The project was started in 2006, when Finnish customer Posiva Oy, an organization specialized in nuclear waste management, teamed up with Vallourec in the development and production of special copper canisters. These canisters - about 7 tons in weight each - are intended to form the outer shell of an "eternity seal" for used nuclear fuel elements. In May 2018, the 12-year R&D project ended with final inspections and documentation checks which were carried out successfully in the presence of the TÜV.
Since the beginnings of the project, two or three canisters have been produced and tested by Vallourec each year in the framework of agreed ongoing test and development series. Ultra-precise design, perfect surfaces and flawless material properties are crucial to the long term function: Tightest tolerances are mandatory for the precise assembly of a cast iron insert inside the copper canister, the insert embedding the warm fuel rods inside its channels. The inner walls of the copper canisters are slightly textured for even heat absorption by the whole canister surface. The design of the nuclear waste canisters also takes advantage of Vallourec's unique pierce and drawing processes at the Reisholz facilities, in Germany (Land of North Rhine-Westphalia), out of which the tube comes with an integral bottom. After the cast iron insert has been closed with a steel lid, the whole canister will be "sealed" by a welded copper lid.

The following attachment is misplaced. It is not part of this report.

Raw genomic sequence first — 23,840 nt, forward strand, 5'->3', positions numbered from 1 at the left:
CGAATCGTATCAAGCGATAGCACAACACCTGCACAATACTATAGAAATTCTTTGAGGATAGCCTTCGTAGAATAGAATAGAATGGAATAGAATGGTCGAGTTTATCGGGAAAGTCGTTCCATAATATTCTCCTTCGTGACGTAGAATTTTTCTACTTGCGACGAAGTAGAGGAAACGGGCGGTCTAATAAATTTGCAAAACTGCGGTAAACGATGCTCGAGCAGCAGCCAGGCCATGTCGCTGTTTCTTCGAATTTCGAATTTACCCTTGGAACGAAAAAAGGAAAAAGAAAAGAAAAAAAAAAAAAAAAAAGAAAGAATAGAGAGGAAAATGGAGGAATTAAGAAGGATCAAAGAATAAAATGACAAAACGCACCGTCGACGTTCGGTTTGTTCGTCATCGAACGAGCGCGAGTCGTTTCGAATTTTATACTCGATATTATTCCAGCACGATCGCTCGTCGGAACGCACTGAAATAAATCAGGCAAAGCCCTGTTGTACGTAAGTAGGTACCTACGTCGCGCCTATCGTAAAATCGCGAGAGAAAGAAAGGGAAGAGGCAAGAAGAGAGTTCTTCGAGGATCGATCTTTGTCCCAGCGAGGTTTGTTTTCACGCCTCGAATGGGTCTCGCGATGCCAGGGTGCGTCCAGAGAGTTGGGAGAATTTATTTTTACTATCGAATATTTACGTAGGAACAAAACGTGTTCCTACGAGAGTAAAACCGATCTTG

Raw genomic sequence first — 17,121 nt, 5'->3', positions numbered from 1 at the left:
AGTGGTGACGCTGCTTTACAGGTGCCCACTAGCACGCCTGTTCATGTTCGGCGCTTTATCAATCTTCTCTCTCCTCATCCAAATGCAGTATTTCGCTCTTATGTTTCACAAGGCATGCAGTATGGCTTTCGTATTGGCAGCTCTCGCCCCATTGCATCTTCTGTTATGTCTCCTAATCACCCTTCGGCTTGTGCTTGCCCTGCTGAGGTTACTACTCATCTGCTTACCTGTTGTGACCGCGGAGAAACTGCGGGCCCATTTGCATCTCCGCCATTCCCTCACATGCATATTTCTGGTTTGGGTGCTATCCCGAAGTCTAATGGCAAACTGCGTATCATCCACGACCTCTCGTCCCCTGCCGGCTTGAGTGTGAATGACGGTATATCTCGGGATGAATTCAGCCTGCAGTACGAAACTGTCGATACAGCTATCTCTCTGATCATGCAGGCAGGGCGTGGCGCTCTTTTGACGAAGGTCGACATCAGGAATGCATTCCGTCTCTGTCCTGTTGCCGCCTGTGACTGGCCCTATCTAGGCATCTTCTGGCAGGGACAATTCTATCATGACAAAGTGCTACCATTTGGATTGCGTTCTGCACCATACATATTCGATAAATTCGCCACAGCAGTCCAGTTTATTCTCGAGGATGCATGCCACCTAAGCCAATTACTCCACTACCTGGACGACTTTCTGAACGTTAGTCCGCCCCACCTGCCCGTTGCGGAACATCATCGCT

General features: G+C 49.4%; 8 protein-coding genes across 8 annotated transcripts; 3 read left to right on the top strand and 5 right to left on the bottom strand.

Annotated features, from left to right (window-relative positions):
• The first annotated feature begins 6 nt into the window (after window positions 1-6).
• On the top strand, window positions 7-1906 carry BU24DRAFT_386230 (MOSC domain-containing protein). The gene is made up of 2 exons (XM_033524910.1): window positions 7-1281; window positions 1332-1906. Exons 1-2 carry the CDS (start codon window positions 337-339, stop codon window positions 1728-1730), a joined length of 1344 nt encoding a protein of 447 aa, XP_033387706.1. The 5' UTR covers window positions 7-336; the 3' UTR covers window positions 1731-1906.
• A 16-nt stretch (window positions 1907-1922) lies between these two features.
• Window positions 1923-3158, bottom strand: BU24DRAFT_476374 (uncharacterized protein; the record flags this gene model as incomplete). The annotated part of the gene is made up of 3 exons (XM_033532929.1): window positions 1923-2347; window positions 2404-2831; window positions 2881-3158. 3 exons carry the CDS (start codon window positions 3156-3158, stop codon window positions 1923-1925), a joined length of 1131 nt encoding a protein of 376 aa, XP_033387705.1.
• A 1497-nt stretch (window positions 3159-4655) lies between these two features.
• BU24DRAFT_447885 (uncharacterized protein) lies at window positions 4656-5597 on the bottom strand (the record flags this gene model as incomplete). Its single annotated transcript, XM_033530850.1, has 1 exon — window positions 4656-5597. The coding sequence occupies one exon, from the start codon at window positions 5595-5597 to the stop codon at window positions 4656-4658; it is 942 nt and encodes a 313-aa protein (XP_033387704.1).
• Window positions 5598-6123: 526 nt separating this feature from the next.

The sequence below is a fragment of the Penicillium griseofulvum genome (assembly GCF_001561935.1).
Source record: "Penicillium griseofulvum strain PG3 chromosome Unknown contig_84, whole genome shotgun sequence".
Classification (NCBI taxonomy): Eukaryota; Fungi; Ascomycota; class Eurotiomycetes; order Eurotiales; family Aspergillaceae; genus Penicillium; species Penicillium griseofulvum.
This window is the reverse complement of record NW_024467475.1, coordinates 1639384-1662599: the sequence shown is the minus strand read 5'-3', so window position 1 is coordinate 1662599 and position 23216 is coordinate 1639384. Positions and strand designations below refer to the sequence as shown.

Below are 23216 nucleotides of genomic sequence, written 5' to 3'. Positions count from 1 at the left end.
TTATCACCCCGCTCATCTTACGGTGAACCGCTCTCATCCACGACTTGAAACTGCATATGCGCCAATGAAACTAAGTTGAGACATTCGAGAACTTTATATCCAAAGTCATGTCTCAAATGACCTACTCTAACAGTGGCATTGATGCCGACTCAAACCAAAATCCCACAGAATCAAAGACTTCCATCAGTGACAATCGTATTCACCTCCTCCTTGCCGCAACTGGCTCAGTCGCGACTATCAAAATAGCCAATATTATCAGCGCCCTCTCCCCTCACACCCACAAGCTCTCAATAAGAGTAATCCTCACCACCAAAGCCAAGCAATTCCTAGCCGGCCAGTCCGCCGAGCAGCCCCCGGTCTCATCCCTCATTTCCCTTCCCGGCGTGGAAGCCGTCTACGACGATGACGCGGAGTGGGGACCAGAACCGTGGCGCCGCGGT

Copper had been chosen as ideal material for the outer metallic shell due to its excellent corrosion resistance. Under the given conditions it will ensure the tightness of the canisters for much longer than the period of 100,000 years, which is required for the long-term disposal of radioactive material in Finland.
The design of the canisters is part of a disposal concept that has been developed on the basis of the specific geological conditions in Finland and Sweden. The repository under consideration is situated some 450 metres deep in a tectonically and geologically safe granite bedrock spot that has been in a geologically unchanged condition for 1.8 billion years. Precise holes for the canisters will be drilled into the granite, and these holes will be filled with bentonite clay for protection against mechanical wear of rock, before the canisters are finally injected.